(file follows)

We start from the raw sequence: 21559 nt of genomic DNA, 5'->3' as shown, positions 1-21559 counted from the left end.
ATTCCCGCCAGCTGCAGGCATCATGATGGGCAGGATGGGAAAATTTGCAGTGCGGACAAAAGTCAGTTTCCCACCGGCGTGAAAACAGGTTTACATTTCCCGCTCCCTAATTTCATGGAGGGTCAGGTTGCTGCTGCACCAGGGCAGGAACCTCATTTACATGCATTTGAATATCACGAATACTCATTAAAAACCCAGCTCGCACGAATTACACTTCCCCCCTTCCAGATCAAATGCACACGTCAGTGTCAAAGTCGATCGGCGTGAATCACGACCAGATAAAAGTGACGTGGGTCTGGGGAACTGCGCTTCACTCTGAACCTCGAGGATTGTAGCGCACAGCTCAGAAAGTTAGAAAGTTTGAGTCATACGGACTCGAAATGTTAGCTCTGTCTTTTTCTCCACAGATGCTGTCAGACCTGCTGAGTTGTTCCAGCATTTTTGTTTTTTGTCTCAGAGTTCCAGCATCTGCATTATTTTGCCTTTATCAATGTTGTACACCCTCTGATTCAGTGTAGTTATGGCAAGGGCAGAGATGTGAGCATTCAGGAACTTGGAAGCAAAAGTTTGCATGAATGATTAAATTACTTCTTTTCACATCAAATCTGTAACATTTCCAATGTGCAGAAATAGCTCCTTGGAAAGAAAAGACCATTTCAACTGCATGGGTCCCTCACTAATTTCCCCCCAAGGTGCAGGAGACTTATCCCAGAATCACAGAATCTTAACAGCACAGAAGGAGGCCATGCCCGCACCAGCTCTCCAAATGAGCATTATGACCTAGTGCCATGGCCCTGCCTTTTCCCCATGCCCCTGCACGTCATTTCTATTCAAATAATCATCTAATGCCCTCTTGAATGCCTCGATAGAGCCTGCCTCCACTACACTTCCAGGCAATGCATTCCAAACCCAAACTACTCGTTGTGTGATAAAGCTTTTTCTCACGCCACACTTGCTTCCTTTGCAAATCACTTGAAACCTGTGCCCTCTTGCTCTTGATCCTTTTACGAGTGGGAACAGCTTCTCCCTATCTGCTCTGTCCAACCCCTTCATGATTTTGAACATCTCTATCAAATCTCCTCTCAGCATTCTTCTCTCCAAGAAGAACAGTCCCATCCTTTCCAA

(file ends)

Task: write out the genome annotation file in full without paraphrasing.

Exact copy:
We start from the raw sequence: 21559 nt of genomic DNA, 5'->3' as shown, positions 1-21559 counted from the left end.
ATTCCCGCCAGCTGCAGGCATCATGATGGGCAGGATGGGAAAATTTGCAGTGCGGACAAAAGTCAGTTTCCCACCGGCGTGAAAACAGGTTTACATTTCCCGCTCCCTAATTTCATGGAGGGTCAGGTTGCTGCTGCACCAGGGCAGGAACCTCATTTACATGCATTTGAATATCACGAATACTCATTAAAAACCCAGCTCGCACGAATTACACTTCCCCCCTTCCAGATCAAATGCACACGTCAGTGTCAAAGTCGATCGGCGTGAATCACGACCAGATAAAAGTGACGTGGGTCTGGGGAACTGCGCTTCACTCTGAACCTCGAGGATTGTAGCGCACAGCTCAGAAAGTTAGAAAGTTTGAGTCATACGGACTCGAAATGTTAGCTCTGTCTTTTTCTCCACAGATGCTGTCAGACCTGCTGAGTTGTTCCAGCATTTTTGTTTTTTGTCTCAGAGTTCCAGCATCTGCATTATTTTGCCTTTATCAATGTTGTACACCCTCTGATTCAGTGTAGTTATGGCAAGGGCAGAGATGTGAGCATTCAGGAACTTGGAAGCAAAAGTTTGCATGAATGATTAAATTACTTCTTTTCACATCAAATCTGTAACATTTCCAATGTGCAGAAATAGCTCCTTGGAAAGAAAAGACCATTTCAACTGCATGGGTCCCTCACTAATTTCCCCCCAAGGTGCAGGAGACTTATCCCAGAATCACAGAATCTTAACAGCACAGAAGGAGGCCATGCCCGCACCAGCTCTCCAAATGAGCATTATGACCTAGTGCCATGGCCCTGCCTTTTCCCCATGCCCCTGCACGTCATTTCTATTCAAATAATCATCTAATGCCCTCTTGAATGCCTCGATAGAGCCTGCCTCCACTACACTTCCAGGCAATGCATTCCAAACCCAAACTACTCGTTGTGTGATAAAGCTTTTTCTCACGCCACACTTGCTTCCTTTGCAAATCACTTGAAACCTGTGCCCTCTTGCTCTTGATCCTTTTACGAGTGGGAACAGCTTCTCCCTATCTGCTCTGTCCAACCCCTTCATGATTTTGAACATCTCTATCAAATCTCCTCTCAGCATTCTTCTCTCCAAGAAGAACAGTCCCATCCTTTCCAA